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DulciTheory Newsletter -- Issue #4: Back To Basics

Here are the first three issues:



Why Learn Theory?

This is probably the most fundamental question we have to ask ourselves, and there are no complete answers or correct answers to this. We will ALL have different reasons for deepening our understanding of music, as we have different approaches to music and the dulcimer.

I can only answer this from my own unique and individual perspective:

1. As an improvising musician, a solid knowledge of theory helps me to visualize and plan ahead when I'm in the heat of real-time improv. There are MANY great musicians who improvise on a totally organic, intuitive level -- without thinking too much about the structure of what they're doing. I don't deny these abilities in my own music -- I've simply made theory a trusted friend -- a kind of "toolbox" I can reach into anytime I want. Theory INFORMS and GUIDES my intuitive senses, and often allows me to expand upon the ideas that occur naturally and intuitively.

2. As a composer of mostly modal folk-like melodies and harmonies, I have found that deepening my knowledge of the structure of the modes, and how they lay out on the dulcimer, has been extremely helpful in spinning out my own tunes and taking them to some strange and different places.

3. As an arranger of music for the dulcimer, I am often faced with transcribing multi-part music written for piano or some other instrument. Again, my theory toolbox allows me to make hundreds or even thousands of decisions on the spur of the moment.

It is this last application that I know many of you already have a strong leaning towards -- I guess I know this "statistically", instead of being a mind-reader or anything like that :-)

Why Are There All These Numbers Everywhere?

Don't we have enough numbers already with our tab fret numbers? Yes -- I suppose we do, but I'm afraid that the numbers are quite fundamental to studying music theory: for intervals, chord formulas, scale ingredients, and much more. The numbers allow us to:

1. Understand the STRUCTURE of musical elements like chords and scales

2. Port them "lock-stock-and-barrel" ANYWHERE we want in any key!!!!

It is this portability trick that is just so incredibly cool once you get used to it: once you know the structure of the major scale and all its indigenous triads and seventh chords -- then you know ALL the major scales in every key.

[of course, the dulcimer with its mostly diatonic fret pattern, does not let us port any structure anywhere on the fingerboard the way a guitar will. But there are still many uses for this concept as it works away behind the scenes, grinding away in our mental gears.]

Music Theory is all about RELATIONSHIPS -- the numerical scale degrees, intervals, and Roman Numeral Chord Symbols -- they are all teaming with information about RELATIONSHIPS. Now....once you become familiar with some of these relationships and the inherent tendencies of some chords to want to pull in a particular direction....its what you DO with all this insight and its the DECISIONS you make based upon this information that actually make it useful. I'm going to try real hard to make everything we cover in DulciTheory an APPLICATION of theory, rather than an academic "Beethoven did it this way, so go and analyze it to figure out why it works."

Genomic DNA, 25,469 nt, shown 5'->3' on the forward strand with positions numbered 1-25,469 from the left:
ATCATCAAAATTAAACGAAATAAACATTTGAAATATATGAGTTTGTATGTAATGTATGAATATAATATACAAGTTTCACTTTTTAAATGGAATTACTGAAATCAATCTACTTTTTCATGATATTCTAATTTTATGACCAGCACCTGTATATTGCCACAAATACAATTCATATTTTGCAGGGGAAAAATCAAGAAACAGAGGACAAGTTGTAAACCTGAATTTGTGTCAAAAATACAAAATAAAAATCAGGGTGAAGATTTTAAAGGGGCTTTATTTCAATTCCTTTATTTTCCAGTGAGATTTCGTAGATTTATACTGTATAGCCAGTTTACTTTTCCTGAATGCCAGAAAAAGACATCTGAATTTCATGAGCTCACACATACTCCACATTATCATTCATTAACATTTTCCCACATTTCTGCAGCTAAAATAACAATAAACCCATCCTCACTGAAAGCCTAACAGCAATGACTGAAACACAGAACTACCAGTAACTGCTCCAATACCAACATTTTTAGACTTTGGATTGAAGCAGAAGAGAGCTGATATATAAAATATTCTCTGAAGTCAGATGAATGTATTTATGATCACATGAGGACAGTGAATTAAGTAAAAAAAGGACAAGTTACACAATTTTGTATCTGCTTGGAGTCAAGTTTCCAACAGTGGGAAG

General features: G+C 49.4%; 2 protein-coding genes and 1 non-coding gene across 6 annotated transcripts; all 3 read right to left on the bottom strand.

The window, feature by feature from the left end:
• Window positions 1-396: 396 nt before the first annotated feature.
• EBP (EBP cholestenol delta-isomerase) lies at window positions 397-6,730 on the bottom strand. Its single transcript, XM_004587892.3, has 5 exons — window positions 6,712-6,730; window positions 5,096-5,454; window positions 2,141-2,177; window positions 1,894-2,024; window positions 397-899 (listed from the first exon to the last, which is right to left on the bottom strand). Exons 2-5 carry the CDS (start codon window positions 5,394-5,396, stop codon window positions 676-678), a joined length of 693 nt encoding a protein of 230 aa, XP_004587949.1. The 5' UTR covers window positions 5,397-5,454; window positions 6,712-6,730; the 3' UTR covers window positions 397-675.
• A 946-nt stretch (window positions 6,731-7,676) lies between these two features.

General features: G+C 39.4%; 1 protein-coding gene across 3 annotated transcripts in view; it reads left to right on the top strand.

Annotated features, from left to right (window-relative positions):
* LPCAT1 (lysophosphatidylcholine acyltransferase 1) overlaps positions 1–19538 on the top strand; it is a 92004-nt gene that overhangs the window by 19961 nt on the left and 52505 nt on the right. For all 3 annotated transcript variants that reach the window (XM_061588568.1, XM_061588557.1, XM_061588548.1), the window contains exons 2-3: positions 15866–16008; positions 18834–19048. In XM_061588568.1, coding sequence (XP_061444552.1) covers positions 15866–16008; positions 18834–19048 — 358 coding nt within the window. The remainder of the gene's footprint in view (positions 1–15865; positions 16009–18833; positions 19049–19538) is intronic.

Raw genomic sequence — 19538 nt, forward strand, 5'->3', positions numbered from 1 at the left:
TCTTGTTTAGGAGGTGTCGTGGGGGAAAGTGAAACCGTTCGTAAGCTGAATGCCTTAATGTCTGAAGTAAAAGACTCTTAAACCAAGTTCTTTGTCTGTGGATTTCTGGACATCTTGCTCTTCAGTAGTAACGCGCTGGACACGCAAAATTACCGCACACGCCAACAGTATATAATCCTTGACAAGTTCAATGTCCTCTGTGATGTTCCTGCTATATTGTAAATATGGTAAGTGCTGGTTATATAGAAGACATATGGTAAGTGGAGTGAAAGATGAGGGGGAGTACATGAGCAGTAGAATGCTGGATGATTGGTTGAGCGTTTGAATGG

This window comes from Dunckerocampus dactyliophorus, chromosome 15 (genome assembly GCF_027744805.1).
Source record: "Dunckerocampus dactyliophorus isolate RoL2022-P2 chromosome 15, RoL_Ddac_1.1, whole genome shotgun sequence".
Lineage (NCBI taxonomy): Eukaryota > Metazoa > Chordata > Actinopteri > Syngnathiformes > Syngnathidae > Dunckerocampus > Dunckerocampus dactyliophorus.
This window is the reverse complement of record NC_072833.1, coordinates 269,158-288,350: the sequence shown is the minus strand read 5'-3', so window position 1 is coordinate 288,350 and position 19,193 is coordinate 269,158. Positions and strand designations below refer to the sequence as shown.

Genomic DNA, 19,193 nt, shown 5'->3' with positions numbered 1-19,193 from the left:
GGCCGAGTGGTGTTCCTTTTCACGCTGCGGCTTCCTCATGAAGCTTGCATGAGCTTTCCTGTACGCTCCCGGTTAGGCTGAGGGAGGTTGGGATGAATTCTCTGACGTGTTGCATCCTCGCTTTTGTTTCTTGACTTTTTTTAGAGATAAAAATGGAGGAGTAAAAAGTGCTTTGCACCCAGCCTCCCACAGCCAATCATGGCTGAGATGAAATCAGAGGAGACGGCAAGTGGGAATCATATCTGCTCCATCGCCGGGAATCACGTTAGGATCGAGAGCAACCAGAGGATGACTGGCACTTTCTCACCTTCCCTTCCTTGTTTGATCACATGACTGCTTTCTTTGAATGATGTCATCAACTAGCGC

I've always liked to draw an analogy between the many amateur piano players I've known over the years and the many dulcimer folks I've had the pleasure of teaching. The piano players, with VERY few exceptions, are tied ABSOLUTELY to the printed page of music: take away the sheet music and the performance ends abruptly. The dulcimer players, with some exceptions, are tied ABSOLUTELY to the tablature in a book or handout.

There is a very interesting parallel here: neither of these musicians is likely to get at the essence of the music at hand, nor are they likely to expand upon, or improvise around, the structures inherent in the music they're playing. Why?

Because in both cases, the music is merely a set of rough instructions on how the music is supposed to be played: its like the music or tab is the software and the player is the hardware!

Of course, this is a very rough generalization, and doesn't refer to the great classical players (though they always know the music by heart) nor to the many fine dulcimer players who use tab frequently, but often go way beyond what is on the page.

What's even more interesting is that I don't think the piano player has any advantage over the "play-by-number" tab-oriented dulcimer player. This is because the piano player was taught to look at the music on the page and play EXACTLY what is written -- no extra notes, no embellishments, no variation the second time through, no soloing around the changes, etc. So the traditionally taught piano player doesn't SEE the structure implied in the music. In fact, most of these players cannot play chords from a lead sheet or rhythm chart -- they need all the notation written out EXACTLY how its "supposed to" go!

As dulcimer players, then, we might consider standard music notation from a totally fresh viewpoint: with an eye toward deep structural understanding -- so it becomes a scaffolding that we can hang variations on -- so that it becomes a REFERENCE STRUCTURE.

Anyway, these are just some thoughts to chew on for a while -- feel free to email me with your reactions or questions: